David Skaggs is a North Carolina-based artist whose music first showed up on Bandcamp in November of 2019. His first album, PIGMAN, introduced us to a chaotic, synth-heavy, and sample-filled world of abstract audio art in the vein of musical absurdism and experimental playfulness. Now, David has released Glass Teeth, his third album following May 2020’s A Harmless, Capshooting, Giant Atomic Bomb. With seven tracks running a total of just over thirty-three minutes, David’s latest is his most cohesive work yet while maintaining the chaos of his earlier projects. The record is an idiosyncratic collection of songs that grab and distort everything from sound collage to ambient noise with impressive skill. Through each track and over every listen, David’s ideas become less buried by the chaos of his style and display a promising new artist.
Glass Teeth kicks off with “Intro,” a synth-lead sampler of the manic sounds to come. Transitioning to “Who Would Do a Thing Like That, Pt. 1,” David’s melody structure becomes more discernible with a catchy synth motif and percussion altered to nearly sound like the backing of an industrial club track. The song and its “Pt. 2” companion, which shows up at the album’s end, are the most pop-oriented entries found on the project despite their imposing lengths. The two provide an interesting arch to the record as a whole, with their sounds being less non-objective relative to the tracks sandwiched between them. However, this skillful packaging of sound is hampered by weaker entries such as “Too Young for Anger.” The song hones in on David’s ambient influence to a fault, giving us a shifting layer of synth on a bed blurry background noise. Although perhaps working as a gentle palette cleanser, the song’s lack of chaos compared to the rest of the album is rather jarring. David’s work is at its best when chaotic, and “Too Young for Anger” seems to have forgotten that.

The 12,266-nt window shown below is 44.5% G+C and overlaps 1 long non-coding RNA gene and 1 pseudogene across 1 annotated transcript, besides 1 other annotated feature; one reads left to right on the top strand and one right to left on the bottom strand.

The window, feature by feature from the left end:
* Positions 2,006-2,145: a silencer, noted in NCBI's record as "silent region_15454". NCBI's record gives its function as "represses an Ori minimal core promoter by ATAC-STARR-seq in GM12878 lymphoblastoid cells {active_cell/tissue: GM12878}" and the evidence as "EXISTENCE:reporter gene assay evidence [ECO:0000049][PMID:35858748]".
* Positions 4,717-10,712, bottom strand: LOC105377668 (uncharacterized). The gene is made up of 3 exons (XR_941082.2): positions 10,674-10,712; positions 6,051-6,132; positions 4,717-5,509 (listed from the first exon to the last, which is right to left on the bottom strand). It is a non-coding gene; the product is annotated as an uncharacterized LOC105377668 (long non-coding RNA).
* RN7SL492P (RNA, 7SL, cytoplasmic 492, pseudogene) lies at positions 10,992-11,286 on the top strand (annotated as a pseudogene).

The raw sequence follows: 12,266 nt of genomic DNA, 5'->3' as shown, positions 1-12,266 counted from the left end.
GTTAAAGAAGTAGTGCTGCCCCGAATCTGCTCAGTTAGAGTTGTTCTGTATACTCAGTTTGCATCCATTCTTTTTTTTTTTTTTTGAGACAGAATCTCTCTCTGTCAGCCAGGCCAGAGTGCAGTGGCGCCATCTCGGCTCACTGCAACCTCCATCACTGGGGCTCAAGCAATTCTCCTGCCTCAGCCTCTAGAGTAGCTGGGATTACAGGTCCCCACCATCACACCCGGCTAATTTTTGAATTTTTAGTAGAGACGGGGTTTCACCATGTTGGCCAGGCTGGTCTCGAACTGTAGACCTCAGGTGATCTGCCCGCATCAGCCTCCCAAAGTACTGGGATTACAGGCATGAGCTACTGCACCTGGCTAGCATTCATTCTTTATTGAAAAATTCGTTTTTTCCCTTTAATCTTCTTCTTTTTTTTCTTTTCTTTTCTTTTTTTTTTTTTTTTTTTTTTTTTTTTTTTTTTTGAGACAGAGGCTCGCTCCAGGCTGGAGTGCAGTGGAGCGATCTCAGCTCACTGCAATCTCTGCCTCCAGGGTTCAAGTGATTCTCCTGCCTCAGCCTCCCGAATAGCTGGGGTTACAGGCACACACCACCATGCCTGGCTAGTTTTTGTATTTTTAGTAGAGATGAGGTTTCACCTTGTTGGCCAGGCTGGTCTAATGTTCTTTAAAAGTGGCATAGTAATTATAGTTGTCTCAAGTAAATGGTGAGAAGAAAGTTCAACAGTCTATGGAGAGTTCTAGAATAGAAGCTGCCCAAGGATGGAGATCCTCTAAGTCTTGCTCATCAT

Though occasionally stumbling, Glass Teeth is saved by songs like “Man-Made Chicken, Pt. 1.” With a title suggesting a tongue-in-cheek attitude and a sound embarrassing the unpolished and abrasive, the track is a refreshingly care-free work. Other songs, like the jazzy “Test It Out,” are more willing to work within broadly-accepted musical norms but with an edge of experimentation found in their repetitive structure and occasionally glitchy production. Glass Teeth as a record works in a similar way: utilizing strangeness without disregarding traditional influences to make music that is interestingly unique. This, combined with David’s strength in sonic story-telling, makes it easy to get excited about whatever the artist will be producing next.